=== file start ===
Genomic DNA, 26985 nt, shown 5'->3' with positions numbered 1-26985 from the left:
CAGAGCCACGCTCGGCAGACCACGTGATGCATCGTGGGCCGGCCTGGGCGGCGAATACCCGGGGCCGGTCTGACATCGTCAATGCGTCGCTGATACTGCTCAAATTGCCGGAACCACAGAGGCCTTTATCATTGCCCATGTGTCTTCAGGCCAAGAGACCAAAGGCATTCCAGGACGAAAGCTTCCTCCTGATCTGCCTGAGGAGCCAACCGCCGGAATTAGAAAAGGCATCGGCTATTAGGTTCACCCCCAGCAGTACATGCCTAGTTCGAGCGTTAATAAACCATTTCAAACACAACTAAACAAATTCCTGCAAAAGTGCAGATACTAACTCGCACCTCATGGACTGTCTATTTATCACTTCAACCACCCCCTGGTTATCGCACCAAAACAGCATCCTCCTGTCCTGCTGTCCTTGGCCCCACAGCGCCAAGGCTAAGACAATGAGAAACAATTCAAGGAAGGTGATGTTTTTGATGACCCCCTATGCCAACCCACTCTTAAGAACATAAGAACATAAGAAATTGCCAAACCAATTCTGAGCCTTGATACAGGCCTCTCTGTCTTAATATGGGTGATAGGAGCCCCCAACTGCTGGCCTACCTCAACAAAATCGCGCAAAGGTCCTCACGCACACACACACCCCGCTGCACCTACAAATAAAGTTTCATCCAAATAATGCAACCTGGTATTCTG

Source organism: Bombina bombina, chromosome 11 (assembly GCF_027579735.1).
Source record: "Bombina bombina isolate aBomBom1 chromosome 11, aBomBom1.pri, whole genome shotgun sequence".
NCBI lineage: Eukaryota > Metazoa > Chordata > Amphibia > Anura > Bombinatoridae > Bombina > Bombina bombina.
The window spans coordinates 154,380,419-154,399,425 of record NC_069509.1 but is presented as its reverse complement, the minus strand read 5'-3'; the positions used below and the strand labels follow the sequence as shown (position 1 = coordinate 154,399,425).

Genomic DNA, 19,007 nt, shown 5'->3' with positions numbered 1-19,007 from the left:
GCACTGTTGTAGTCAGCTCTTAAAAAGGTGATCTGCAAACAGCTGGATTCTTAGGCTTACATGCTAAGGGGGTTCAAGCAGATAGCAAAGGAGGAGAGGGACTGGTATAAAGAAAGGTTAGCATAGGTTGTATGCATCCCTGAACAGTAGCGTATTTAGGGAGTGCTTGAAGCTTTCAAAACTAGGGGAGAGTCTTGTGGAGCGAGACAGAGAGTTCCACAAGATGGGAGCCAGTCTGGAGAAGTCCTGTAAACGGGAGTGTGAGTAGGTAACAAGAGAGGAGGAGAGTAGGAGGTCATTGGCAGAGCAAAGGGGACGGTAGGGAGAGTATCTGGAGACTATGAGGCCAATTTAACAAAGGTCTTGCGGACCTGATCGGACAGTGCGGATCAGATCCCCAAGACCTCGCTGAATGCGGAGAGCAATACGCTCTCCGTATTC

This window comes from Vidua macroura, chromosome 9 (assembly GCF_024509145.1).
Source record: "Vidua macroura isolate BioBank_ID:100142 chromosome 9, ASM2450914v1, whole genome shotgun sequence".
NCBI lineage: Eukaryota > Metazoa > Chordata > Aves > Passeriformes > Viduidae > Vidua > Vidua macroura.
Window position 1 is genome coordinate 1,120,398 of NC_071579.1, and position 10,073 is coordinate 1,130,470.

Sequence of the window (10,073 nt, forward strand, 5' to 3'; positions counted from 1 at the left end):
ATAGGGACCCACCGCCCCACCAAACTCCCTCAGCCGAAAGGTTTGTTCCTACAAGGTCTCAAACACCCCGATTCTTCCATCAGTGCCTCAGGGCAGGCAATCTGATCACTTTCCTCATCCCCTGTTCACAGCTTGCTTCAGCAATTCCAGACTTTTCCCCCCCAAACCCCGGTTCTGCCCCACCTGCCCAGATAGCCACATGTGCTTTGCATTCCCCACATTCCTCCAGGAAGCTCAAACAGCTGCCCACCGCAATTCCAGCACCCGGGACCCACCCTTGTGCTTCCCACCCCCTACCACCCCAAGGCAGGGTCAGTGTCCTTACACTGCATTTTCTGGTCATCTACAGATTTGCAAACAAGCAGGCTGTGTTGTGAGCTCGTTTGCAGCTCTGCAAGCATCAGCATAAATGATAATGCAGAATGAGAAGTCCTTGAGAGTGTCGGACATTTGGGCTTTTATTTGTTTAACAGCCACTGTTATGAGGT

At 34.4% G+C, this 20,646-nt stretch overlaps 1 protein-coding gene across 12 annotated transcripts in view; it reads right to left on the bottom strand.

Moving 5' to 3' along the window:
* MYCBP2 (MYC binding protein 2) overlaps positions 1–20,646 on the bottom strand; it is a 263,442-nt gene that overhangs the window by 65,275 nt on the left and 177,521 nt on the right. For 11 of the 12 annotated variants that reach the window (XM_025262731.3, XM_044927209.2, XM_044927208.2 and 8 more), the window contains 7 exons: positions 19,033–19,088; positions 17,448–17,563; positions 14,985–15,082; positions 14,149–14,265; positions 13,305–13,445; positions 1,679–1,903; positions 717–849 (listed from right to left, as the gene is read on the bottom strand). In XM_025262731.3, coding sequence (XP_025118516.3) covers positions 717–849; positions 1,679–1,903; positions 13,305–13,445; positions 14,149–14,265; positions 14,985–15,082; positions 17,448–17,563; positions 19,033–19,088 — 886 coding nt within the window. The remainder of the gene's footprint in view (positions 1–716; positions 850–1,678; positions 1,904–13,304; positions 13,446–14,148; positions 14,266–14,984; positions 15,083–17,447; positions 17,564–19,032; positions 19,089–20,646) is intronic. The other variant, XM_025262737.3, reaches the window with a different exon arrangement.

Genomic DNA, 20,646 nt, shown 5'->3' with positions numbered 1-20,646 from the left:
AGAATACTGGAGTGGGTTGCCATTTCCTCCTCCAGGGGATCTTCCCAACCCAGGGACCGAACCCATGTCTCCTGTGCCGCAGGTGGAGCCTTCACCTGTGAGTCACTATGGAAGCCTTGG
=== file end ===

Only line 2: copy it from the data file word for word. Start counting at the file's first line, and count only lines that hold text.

CAGAGCCACGCTCGGCAGACCACGTGATGCATCGTGGGCCGGCCTGGGCGGCGAATACCCGGGGCCGGTCTGACATCGTCAATGCGTCGCTGATACTGCTCAAATTGCCGGAACCACAGAGGCCTTTATCATTGCCCATGTGTCTTCAGGCCAAGAGACCAAAGGCATTCCAGGACGAAAGCTTCCTCCTGATCTGCCTGAGGAGCCAACCGCCGGAATTAGAAAAGGCATCGGCTATTAGGTTCACCCCCAGCAGTACATGCCTAGTTCGAGCGTTAATAAACCATTTCAAACACAACTAAACAAATTCCTGCAAAAGTGCAGATACTAACTCGCACCTCATGGACTGTCTATTTATCACTTCAACCACCCCCTGGTTATCGCACCAAAACAGCATCCTCCTGTCCTGCTGTCCTTGGCCCCACAGCGCCAAGGCTAAGACAATGAGAAACAATTCAAGGAAGGTGATGTTTTTGATGACCCCCTATGCCAACCCACTCTTAAGAACATAAGAACATAAGAAATTGCCAAACCAATTCTGAGCCTTGATACAGGCCTCTCTGTCTTAATATGGGTGATAGGAGCCCCCAACTGCTGGCCTACCTCAACAAAATCGCGCAAAGGTCCTCACGCACACACACACCCCGCTGCACCTACAAATAAAGTTTCATCCAAATAATGCAACCTGGTATTCTG